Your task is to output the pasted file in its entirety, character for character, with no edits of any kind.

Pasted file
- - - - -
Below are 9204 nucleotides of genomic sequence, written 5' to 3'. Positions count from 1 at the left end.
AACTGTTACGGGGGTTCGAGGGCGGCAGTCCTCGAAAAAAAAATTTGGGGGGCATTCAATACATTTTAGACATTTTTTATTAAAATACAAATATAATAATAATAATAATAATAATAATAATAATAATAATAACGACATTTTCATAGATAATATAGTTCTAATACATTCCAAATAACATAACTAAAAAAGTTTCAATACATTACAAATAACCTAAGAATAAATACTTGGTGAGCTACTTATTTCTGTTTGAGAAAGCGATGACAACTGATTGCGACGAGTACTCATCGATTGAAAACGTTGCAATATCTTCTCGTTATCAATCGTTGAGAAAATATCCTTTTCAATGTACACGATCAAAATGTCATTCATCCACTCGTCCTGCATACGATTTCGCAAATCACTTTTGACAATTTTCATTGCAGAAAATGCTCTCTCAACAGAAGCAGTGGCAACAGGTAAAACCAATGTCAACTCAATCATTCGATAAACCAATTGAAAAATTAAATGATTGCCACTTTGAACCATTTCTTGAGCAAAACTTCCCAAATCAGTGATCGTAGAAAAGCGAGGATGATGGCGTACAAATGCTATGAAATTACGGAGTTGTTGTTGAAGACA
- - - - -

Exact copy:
Below are 9204 nucleotides of genomic sequence, written 5' to 3'. Positions count from 1 at the left end.
AACTGTTACGGGGGTTCGAGGGCGGCAGTCCTCGAAAAAAAAATTTGGGGGGCATTCAATACATTTTAGACATTTTTTATTAAAATACAAATATAATAATAATAATAATAATAATAATAATAATAATAATAACGACATTTTCATAGATAATATAGTTCTAATACATTCCAAATAACATAACTAAAAAAGTTTCAATACATTACAAATAACCTAAGAATAAATACTTGGTGAGCTACTTATTTCTGTTTGAGAAAGCGATGACAACTGATTGCGACGAGTACTCATCGATTGAAAACGTTGCAATATCTTCTCGTTATCAATCGTTGAGAAAATATCCTTTTCAATGTACACGATCAAAATGTCATTCATCCACTCGTCCTGCATACGATTTCGCAAATCACTTTTGACAATTTTCATTGCAGAAAATGCTCTCTCAACAGAAGCAGTGGCAACAGGTAAAACCAATGTCAACTCAATCATTCGATAAACCAATTGAAAAATTAAATGATTGCCACTTTGAACCATTTCTTGAGCAAAACTTCCCAAATCAGTGATCGTAGAAAAGCGAGGATGATGGCGTACAAATGCTATGAAATTACGGAGTTGTTGTTGAAGACA